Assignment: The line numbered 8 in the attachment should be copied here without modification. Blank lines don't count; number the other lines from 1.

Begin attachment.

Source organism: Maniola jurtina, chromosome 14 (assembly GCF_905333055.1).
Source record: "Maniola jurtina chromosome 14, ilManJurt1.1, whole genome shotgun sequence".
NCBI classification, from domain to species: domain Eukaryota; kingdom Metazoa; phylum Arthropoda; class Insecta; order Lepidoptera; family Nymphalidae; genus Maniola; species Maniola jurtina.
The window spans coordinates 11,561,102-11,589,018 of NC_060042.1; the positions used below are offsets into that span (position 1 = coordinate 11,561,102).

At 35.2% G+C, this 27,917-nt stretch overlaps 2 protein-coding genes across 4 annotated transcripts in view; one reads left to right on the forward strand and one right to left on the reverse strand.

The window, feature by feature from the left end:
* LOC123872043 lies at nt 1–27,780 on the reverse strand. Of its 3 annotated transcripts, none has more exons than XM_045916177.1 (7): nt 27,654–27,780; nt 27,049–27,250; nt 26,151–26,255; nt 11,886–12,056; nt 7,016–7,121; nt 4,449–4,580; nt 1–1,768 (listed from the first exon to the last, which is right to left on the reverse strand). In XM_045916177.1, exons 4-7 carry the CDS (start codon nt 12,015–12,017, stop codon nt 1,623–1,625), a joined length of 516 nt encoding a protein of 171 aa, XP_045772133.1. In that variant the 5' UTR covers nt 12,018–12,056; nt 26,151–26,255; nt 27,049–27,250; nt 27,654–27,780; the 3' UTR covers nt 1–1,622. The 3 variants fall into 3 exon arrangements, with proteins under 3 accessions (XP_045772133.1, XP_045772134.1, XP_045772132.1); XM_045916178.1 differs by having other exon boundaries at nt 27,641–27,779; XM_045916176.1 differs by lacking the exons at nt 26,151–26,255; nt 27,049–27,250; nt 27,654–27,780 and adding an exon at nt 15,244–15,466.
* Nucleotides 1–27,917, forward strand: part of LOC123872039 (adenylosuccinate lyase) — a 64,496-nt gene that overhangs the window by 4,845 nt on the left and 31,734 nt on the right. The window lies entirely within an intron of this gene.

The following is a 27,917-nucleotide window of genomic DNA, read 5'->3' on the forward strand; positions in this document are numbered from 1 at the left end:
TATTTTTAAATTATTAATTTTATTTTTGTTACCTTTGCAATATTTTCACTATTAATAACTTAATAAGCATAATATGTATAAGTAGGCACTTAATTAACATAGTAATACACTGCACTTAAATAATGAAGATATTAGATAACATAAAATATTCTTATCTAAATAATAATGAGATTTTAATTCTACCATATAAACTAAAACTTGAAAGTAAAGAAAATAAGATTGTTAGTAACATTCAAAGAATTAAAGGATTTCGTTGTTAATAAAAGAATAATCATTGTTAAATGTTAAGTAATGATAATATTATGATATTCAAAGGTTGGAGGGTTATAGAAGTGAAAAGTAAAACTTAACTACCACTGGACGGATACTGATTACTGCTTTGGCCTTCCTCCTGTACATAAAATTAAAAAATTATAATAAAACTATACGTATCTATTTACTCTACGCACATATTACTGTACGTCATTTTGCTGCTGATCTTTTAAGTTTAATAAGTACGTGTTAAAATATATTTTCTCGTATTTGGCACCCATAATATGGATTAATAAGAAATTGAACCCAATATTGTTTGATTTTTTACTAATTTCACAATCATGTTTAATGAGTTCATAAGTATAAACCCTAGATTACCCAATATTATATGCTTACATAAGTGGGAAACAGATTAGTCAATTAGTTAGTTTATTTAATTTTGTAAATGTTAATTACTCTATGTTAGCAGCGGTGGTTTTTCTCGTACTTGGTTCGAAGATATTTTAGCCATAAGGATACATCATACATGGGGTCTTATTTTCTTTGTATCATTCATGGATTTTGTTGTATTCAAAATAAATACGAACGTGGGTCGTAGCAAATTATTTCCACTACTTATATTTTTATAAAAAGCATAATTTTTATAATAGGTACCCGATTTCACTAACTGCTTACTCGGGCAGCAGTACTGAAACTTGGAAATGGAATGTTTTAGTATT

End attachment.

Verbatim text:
* Nucleotides 1–27,917, forward strand: part of LOC123872039 (adenylosuccinate lyase) — a 64,496-nt gene that overhangs the window by 4,845 nt on the left and 31,734 nt on the right. The window lies entirely within an intron of this gene.